This problem stems from the prototyping tools in our industry. Their ease of use from uploading screenshots and adding hotspots over the images leaves a lot to be desired when it comes to inclusive testing. Especially with people who rely on assistive technologies.
Some prototyping tools offer these features but they have to be manually switched on. You either have to know they are there or go out of your way to research how to make accessible prototypes to discover the feature within well-known tools. Tools such as Figma, one of the most popular tools, used by huge companies, only offer screen-reader-compatible designs. There is so much more to inclusive design than screen readers.
Firstly, we as consumers of these tools need to put pressure on big players to prioritize accessibility. Laws demanding accessibility are decades old. America’s Section 508 was introduced in 1973 and the UK’s first Disability Act in 1995. The benefits of inclusive design have been both discussed and proven time again. So, why is it still a low priority to build inclusive solutions?
Meanwhile, prototyping in code is the best option. The use of design systems is making this easier for those of us who may not have coding knowledge. Ideally, we can piece together our interfaces using pre-defined components to create prototypes that are easier, quicker, and more suitable for inclusive research studies.
A lot of the time we find ourselves in our ‘typical’ user’s situations and environments for what we design. We have either been there ourselves, shopping, traveling, and banking; or we have seen user situations through media like TV and movies. However, many times, what we’ve come across, particularly in mainstream media is an ableist and western point of view. Researching online produces results that are personalized and show us what we expect to see. So, often we can’t solely rely on desk research depending on the questions we need to answer.
For inclusive research, not immersing ourselves in their environments is a huge missed opportunity. It’s a research best practice to observe what users do. Asking them what they think they do relies on users being observant of their own behaviors and accurately remembering said behaviors.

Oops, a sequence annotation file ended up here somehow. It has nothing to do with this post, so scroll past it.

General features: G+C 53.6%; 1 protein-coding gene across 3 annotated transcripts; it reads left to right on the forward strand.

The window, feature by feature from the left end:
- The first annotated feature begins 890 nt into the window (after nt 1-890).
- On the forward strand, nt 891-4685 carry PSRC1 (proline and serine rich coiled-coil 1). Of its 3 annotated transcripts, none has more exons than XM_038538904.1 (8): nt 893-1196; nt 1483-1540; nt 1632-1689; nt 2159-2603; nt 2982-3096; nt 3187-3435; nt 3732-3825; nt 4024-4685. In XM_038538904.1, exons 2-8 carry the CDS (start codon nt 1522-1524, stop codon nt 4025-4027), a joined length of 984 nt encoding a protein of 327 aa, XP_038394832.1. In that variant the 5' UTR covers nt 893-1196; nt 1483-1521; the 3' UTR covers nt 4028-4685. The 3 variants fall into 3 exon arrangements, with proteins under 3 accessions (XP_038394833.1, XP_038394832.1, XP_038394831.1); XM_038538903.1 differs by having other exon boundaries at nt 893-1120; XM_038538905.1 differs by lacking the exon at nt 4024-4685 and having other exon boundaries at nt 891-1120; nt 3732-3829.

For accessibility research, you want to explore how people adapt their lives to suit their needs. Things that may seem so trivial to them but are eye-opening for us as researchers are often those sparking moments that trigger innovations. What assistive technologies are they using? What else in their environment is set up to help them achieve what they need to?
For cultural research, putting yourself in a completely new environment allows you to challenge what is normal for you. See first-hand what is different, what remains the same, and the ways in which people go about their lives.
For situational research, get out there and observe how users actually go about their daily tasks. If you’re designing for doctors, go to their workplaces, and see what technology they deal with or the environmental challenges they face. If you’re designing for parents, observe what it’s like to look after children and attempt to use technology.
The more diverse your user research, the richer the experience. Everyone will gain from your product.
It’s not uncommon for research or testing to be conducted late into the project life cycle, like just before or after launch. This can stem from websites needing to be released as soon as possible to start bringing in revenue or because of budget restraints.
The problem is inclusive research and design can be incredibly intricate depending on who you are building for. Depending on your team’s level of knowledge about user backgrounds, it can elongate the time it takes to build inclusive solutions. Understanding an entirely new market, for example, is tricky and takes time. Even if your company has a similar product or service in one country does not mean it will translate well for others.
Inclusive research, whether flying to another country or interviewing those with specific needs, can be expensive. It is not easy to conduct this type of research without buy-in and budget from stakeholders. So, how do we do the work necessary to drive these requirements? We do as much as we possibly can and carry those insights everywhere, in every relevant team discussion, in every design presented and developed feature built.
Start by asking participants in your current research sessions whether they have any requirements. Then start to explore those needs in further detail within the interview. Look for any communities near you which involve the users you need to see how you can begin to observe or ask questions.
As much as I have championed inclusive research throughout my career since 2015, I too have faced these challenges. I have been lucky and honored to have had opportunities but I have had to put myself out there, volunteering in the Jungle refugee camp when designing apps for refugees, dining in Dans le Noir, London restaurant on my own accord to ask blind people questions about their lives. Making your own luck is sometimes your only option to get started.